The Ferryman.

MITCHELL stood six feet in his stockings. By the water's edge, the boat; behind the shingle bed, the green turf; on the turf, the cottage. Part dairyman, part stock-raiser, and a big lump digger— that is the ferryman.

“Familiarity breeds contempt.” You see the mariner of thirty years lash the rope of the sail in its cleat. You see the engine-driver of ten years fall in a moment under the ponderous wheels of the locomotive. You watch the successful pilot of a hundred races thrown, dragged by the stirrup, and brained. Why should the ferryman be an exception?

Was it a river? Yes, when it rained; in fine weather it was only a creek. But then it often rained. At such times the water changed its colour and became a sour white. There is a caution in that which is fickle.

  ― 296 ―

Like a million other streams, its destiny was the Pacific. Under cover of the clouds the sea found time to whisper as they embraced:

“I am thy mother—some children played upon the shore to-day —I coveted them, but the tide was spent. Bring me a corpse of man to make me sport.”

And the river promised.

That night the sky was filled with silver cords. It was the rain. The river gurgled and rose. Mitchell took his lantern at ten o'clock, and went to see to his boat. He found water all round it.

The river eyed him cunningly. The boat never warned him. Below the boat was a recent eddy—breathless, triumphant. It had but that minute torn a huge hole in the shingle.

Putting the lantern on the bank, Mitchell stepped into the water to drag the boat further up the beach. He clutched the gunwale, and felt that his feet were drawn right under. At the same instant the boat began to pay out broadside down the stream.

Mitchell opened his mouth to cry for help. That attempted appeal was his death-warrant, swimmer though he was. In an instant his head went under.

The water poured down his throat. In fancy he felt his mother gently stroking his cheek. He loosed his grasp of the boat. When he rose, the power to struggle was for ever gone.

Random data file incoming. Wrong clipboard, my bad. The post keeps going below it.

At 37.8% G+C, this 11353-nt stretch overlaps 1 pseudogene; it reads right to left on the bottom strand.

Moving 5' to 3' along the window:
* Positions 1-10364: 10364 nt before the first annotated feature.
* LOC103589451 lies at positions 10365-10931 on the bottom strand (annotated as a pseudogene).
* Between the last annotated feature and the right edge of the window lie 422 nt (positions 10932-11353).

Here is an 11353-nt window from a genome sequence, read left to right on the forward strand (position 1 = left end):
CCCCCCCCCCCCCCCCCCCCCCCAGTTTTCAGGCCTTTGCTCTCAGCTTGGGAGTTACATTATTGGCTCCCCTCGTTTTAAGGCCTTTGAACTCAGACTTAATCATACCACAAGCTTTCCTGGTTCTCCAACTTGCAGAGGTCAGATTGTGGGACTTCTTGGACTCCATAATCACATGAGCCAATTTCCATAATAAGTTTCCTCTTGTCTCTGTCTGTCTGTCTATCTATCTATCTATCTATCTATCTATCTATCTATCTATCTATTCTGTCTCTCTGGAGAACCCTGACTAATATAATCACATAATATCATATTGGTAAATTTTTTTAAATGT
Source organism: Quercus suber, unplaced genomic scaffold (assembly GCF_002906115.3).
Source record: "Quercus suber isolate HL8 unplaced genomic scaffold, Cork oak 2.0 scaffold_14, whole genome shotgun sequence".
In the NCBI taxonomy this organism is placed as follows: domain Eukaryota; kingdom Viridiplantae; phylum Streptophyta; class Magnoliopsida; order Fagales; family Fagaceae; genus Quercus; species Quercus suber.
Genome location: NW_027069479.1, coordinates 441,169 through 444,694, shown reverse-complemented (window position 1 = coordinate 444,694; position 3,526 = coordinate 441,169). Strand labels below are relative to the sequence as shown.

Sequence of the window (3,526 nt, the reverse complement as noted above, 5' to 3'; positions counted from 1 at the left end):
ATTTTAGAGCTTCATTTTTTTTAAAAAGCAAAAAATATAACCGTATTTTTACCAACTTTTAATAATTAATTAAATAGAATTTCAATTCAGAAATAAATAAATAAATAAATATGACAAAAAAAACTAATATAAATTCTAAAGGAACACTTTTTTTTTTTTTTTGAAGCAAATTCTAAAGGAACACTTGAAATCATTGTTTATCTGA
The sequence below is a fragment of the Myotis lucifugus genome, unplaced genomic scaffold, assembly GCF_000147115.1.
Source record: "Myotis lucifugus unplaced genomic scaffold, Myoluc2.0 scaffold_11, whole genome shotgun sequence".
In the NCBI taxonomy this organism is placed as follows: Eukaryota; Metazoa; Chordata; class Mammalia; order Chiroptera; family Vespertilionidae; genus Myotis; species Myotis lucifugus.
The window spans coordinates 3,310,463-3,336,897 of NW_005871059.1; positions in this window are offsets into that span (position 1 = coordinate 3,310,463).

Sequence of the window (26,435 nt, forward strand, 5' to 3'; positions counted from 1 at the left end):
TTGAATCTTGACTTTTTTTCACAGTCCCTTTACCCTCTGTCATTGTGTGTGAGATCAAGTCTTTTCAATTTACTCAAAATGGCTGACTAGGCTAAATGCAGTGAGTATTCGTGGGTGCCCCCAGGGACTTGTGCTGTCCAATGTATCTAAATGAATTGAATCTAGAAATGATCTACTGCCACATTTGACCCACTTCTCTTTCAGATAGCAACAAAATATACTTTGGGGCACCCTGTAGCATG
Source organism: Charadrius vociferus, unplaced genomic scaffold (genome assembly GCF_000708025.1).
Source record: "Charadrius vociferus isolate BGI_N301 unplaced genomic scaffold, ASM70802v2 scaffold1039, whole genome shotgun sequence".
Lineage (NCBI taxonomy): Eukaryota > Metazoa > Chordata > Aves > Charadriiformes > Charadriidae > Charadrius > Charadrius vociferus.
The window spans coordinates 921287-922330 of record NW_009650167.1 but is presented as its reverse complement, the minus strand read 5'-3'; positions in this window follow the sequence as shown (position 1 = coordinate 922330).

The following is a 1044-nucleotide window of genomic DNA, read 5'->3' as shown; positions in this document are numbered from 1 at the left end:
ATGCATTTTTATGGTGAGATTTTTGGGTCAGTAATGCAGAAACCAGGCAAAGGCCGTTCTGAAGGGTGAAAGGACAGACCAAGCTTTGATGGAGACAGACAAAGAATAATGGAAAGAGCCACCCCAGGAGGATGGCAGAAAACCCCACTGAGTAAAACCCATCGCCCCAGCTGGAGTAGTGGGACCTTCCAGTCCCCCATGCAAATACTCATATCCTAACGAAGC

Mitchell's wife took the tin lamp, and, with her daughter, went in quest of her husband. The other children crowded in the doorway. The lantern still burned, but it rested on the stones. Where were the hands that had brought it there?


No answer.


Silence is a mocker.

The river was too high to cross to the township, but one of the boys rode five miles down the bank to a neighbour's place for counsel and assistance. There is sublimity in the compulsory craving for sympathy at such a time.

  ― 297 ―

Ex-lieutenant Hamborough, once a soldier, now a beachcomber, rubbed his huge hands with satisfaction. The sea had been rough. There was a fine flat of sand with a bank of six feet at high-tide mark. All night had the sea sluiced those tons of stuff.

He reckoned twenty ounces at least.

He took his box with its plush and blanket ripples and sallied out. Gold sticks in hair. Maybe that is how woman first learned to feed vanity from effect.

Descending the bank, he began to shovel the useful sand into heaps.

He stopped, for the shovel struck a portion of flesh. He bored more. It was a man's back. He uncovered the lot, and identified it easily. It was his old friend, Mitchell, who had fought by his side at Cawnpore. And the knots of twenty years worn into the rope with which he had carried his box were easier to unravel than the wherefore of this strange meeting arranged by Fate.

Do not play at hazards with danger; keep well on the upper side.